Each year, 36 million people in the US aged 65+ report a fall; three million visits the emergency room. Falling doubles the likelihood of future falls and kills 600 people every day.
Falling is usually the result of many factors, including medical conditions, medications, and environmental factors.
Today we’ll learn about the dangers of falling, risk factors, and fall prevention tips for elderly people.
- Increasing age
- Vision issues
- Balance problems
- Certain medications
- Vitamin D deficiency decreases bone density and strength
- Postural problems
- Tripping hazards
- Poor footwear
- Foot pain
- Previous falls
- Slippery surfaces and clutter
- Poor lighting
- Lack of assistive devices
Bad falls can cause:
- Broken bones and fractures
- Joint dislocation
- Bad cuts
- Head injuries
- Fear of falling again. This may lead to a reduction in activity and fitness levels, which can lead to falling.
Injuries may limit mobility and make completing daily tasks difficult. This is particularly true for hip fractures, 95% of which are caused by falling. About half of people who fracture their hip will not regain full independence.
Women are at a higher risk, as bone density decreases after menopause. However, anyone can fracture their hip.
Complications of a hip fracture, especially if they limit mobility, incl:
- Blood clots
- Urinary tract infections
- Loss of muscle mass, which increases the risk of future falls and injuries
- Death from a combination of the above and pre-existing conditions
Falling is also the number one cause of traumatic brain injury (TBI) for older adults. A significant TBI can lead to:
- Memory and thinking difficulties
- Loss of balance and coordination
- Vision and hearing problems
- Risk of developing dementia
- Bleeding in the brain for those taking blood-thinning medications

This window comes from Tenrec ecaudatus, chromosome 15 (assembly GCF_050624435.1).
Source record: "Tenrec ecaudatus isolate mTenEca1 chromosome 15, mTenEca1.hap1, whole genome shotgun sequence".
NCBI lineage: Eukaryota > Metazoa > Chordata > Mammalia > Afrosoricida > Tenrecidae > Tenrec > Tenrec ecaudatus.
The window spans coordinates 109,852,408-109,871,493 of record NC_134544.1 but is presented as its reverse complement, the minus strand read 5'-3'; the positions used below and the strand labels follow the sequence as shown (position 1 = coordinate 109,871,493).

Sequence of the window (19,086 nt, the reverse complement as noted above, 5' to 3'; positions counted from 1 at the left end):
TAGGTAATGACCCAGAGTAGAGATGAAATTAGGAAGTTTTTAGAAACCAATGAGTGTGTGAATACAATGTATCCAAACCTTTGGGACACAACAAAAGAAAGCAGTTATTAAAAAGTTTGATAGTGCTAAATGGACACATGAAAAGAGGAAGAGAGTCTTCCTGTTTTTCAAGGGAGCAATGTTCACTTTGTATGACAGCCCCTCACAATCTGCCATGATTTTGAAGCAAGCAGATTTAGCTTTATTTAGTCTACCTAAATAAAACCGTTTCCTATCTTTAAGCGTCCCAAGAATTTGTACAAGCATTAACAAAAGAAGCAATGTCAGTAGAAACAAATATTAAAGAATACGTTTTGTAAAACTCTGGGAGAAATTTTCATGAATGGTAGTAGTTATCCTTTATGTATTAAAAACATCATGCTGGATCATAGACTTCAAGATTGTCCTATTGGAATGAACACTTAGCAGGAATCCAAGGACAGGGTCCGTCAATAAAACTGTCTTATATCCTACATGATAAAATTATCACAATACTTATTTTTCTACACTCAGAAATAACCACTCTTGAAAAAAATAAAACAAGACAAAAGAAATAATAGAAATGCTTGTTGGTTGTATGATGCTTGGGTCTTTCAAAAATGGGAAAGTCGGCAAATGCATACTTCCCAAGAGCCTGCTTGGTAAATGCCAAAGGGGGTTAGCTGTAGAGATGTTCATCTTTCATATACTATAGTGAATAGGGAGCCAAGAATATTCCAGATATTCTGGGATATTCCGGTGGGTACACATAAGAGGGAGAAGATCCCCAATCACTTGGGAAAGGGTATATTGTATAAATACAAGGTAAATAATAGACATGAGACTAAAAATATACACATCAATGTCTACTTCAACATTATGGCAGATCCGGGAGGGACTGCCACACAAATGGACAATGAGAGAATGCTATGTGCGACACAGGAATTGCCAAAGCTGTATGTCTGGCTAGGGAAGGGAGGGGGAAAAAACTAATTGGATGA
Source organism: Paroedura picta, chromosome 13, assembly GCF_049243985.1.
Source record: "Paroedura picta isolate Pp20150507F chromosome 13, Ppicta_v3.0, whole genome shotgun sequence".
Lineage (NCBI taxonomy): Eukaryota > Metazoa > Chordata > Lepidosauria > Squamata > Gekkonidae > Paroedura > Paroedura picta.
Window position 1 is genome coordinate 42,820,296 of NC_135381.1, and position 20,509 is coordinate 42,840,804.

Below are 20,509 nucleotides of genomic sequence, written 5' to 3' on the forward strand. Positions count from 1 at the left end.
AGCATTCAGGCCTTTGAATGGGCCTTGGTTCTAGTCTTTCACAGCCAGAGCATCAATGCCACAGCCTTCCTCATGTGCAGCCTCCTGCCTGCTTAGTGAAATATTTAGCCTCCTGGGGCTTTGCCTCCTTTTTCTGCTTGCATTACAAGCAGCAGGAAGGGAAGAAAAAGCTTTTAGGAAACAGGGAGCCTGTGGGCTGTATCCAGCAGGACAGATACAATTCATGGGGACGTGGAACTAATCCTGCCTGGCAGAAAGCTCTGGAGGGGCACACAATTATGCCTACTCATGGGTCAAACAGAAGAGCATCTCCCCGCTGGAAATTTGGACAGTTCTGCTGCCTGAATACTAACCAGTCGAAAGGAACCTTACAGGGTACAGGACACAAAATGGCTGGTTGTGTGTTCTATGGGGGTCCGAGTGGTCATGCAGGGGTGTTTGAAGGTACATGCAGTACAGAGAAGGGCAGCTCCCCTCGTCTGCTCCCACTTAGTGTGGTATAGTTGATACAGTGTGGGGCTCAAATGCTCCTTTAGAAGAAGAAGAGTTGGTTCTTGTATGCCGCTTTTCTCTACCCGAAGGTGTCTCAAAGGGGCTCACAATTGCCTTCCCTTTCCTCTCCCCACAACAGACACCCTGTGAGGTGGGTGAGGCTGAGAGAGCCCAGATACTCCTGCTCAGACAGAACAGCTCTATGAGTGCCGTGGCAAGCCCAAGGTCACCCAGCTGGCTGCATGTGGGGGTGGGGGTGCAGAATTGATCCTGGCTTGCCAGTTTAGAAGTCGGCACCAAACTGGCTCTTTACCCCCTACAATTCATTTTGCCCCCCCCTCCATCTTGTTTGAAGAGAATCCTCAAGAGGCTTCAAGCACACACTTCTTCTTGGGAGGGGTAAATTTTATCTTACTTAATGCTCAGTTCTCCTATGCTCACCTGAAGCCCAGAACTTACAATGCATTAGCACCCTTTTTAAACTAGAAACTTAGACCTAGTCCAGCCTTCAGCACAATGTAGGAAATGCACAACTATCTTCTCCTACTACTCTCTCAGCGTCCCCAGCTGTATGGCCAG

Because the risks associated with falling are so severe, the wisest first step is to speak with a professional. We should talk about:
- Medications and supplements. Our healthcare provider can review our medications and how they interact. This helps them determine if they’ll increase our risk of falling and adjust them accordingly.
- Pre-existing health conditions. This helps our healthcare provider understand other factors that may lead to falling, like muscle problems, dizziness, and pain. They can also look at how we walk and check our muscle strength.
- Eye and ear health. It’s important that we get our eyes and ears checked regularly, as issues with either one can cause falls.
After getting medical clearance, we should try to stay active. Physical activity builds strength, balance, flexibility, and coordination, which helps prevent falls. We can choose exercises based on our abilities and fitness level, like:
- Tai Chi
- Resistance band workouts
- Bodyweight exercises
Many falls happen at home. To reduce this risk, we should:
- Clear walkways and high-traffic areas of electrical cables, boxes, furniture, etc.
- Tape down loose rugs
- Get non-slip mats for slick surfaces like the shower, bathroom, and kitchen
- Wear sturdy, non-slip slippers/house shoes
- Clean up spills on hard flooring surfaces immediately
We may avoid using assistive devices in service of our pride. But it’s helpful to remember that assistive devices help us maintain independence and interact with our environment in a safer way. We may consider devices like:
- Grab bars, which can be installed in the shower and over the toilet
- Handrails for both sides of the stairs
- Canes and walkers
- A shower seat
- A stairlift
- A raised toilet seat
Although not an assistive device, hip pads may also provide protection in the event of a fall.
- Make sure homes are well-lit. Use nightlights, ensure lamps, and light switches are accessible and replace burnt-out lightbulbs immediately.
- Stand up slowly, as getting up too fast can cause dizziness
- Be extra careful on icy, oily, and wet surfaces
- Limit alcohol intake
- Get enough sleep
Falls are the leading cause of fatal and non-fatal injuries for people over 65. They can cause serious medical problems and can limit our physical and cognitive abilities. But there are many steps we can take to prevent falls. Speak with a medical practitioner, stay active, remove environmental hazards, and use assistive devices when needed.